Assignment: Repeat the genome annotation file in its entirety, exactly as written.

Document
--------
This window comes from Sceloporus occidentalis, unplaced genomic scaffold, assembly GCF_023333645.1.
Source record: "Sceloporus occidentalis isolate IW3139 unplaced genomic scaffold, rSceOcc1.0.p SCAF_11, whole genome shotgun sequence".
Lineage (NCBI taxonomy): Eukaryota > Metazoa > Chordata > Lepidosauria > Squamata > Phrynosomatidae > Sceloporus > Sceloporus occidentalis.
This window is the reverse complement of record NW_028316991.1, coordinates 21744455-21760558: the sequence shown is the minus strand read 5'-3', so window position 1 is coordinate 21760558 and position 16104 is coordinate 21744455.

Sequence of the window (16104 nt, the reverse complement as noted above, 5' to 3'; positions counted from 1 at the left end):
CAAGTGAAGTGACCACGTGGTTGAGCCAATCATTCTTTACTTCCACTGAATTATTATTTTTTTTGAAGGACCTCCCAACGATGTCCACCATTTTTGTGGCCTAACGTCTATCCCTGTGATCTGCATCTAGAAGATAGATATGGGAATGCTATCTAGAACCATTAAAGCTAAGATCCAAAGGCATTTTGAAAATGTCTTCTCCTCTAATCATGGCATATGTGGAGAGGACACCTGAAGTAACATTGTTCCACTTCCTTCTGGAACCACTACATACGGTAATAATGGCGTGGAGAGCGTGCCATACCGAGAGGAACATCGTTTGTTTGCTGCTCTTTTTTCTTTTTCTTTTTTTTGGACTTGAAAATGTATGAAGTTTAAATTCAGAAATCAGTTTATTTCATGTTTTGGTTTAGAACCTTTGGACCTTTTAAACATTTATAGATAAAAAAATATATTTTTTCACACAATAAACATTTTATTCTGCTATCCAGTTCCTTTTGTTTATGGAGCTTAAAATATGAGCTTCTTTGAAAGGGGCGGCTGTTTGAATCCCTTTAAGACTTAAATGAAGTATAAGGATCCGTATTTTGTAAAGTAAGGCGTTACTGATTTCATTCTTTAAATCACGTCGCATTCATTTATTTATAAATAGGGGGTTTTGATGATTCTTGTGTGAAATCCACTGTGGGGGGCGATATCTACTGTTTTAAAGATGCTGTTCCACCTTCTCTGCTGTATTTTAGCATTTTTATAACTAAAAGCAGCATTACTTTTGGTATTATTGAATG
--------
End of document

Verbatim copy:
This window comes from Sceloporus occidentalis, unplaced genomic scaffold, assembly GCF_023333645.1.
Source record: "Sceloporus occidentalis isolate IW3139 unplaced genomic scaffold, rSceOcc1.0.p SCAF_11, whole genome shotgun sequence".
Lineage (NCBI taxonomy): Eukaryota > Metazoa > Chordata > Lepidosauria > Squamata > Phrynosomatidae > Sceloporus > Sceloporus occidentalis.
This window is the reverse complement of record NW_028316991.1, coordinates 21744455-21760558: the sequence shown is the minus strand read 5'-3', so window position 1 is coordinate 21760558 and position 16104 is coordinate 21744455.

Sequence of the window (16104 nt, the reverse complement as noted above, 5' to 3'; positions counted from 1 at the left end):
CAAGTGAAGTGACCACGTGGTTGAGCCAATCATTCTTTACTTCCACTGAATTATTATTTTTTTTGAAGGACCTCCCAACGATGTCCACCATTTTTGTGGCCTAACGTCTATCCCTGTGATCTGCATCTAGAAGATAGATATGGGAATGCTATCTAGAACCATTAAAGCTAAGATCCAAAGGCATTTTGAAAATGTCTTCTCCTCTAATCATGGCATATGTGGAGAGGACACCTGAAGTAACATTGTTCCACTTCCTTCTGGAACCACTACATACGGTAATAATGGCGTGGAGAGCGTGCCATACCGAGAGGAACATCGTTTGTTTGCTGCTCTTTTTTCTTTTTCTTTTTTTTGGACTTGAAAATGTATGAAGTTTAAATTCAGAAATCAGTTTATTTCATGTTTTGGTTTAGAACCTTTGGACCTTTTAAACATTTATAGATAAAAAAATATATTTTTTCACACAATAAACATTTTATTCTGCTATCCAGTTCCTTTTGTTTATGGAGCTTAAAATATGAGCTTCTTTGAAAGGGGCGGCTGTTTGAATCCCTTTAAGACTTAAATGAAGTATAAGGATCCGTATTTTGTAAAGTAAGGCGTTACTGATTTCATTCTTTAAATCACGTCGCATTCATTTATTTATAAATAGGGGGTTTTGATGATTCTTGTGTGAAATCCACTGTGGGGGGCGATATCTACTGTTTTAAAGATGCTGTTCCACCTTCTCTGCTGTATTTTAGCATTTTTATAACTAAAAGCAGCATTACTTTTGGTATTATTGAATG